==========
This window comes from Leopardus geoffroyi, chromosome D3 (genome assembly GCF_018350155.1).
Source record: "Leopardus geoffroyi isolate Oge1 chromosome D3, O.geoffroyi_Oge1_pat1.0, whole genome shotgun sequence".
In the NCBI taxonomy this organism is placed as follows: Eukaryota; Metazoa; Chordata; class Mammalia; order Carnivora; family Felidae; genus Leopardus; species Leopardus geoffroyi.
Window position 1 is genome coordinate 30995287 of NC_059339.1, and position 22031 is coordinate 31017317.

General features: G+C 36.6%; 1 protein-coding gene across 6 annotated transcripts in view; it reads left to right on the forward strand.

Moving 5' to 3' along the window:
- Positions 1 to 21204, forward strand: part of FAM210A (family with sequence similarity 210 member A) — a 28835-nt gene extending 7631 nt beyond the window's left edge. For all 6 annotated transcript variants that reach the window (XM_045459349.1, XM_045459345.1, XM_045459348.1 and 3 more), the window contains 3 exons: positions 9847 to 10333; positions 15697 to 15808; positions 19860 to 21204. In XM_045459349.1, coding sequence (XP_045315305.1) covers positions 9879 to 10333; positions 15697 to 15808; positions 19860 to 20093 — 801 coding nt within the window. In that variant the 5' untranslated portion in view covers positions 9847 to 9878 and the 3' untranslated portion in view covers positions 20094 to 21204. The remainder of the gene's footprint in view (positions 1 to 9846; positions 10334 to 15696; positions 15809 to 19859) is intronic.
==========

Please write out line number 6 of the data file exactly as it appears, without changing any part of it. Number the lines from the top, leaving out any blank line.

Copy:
Moving 5' to 3' along the window: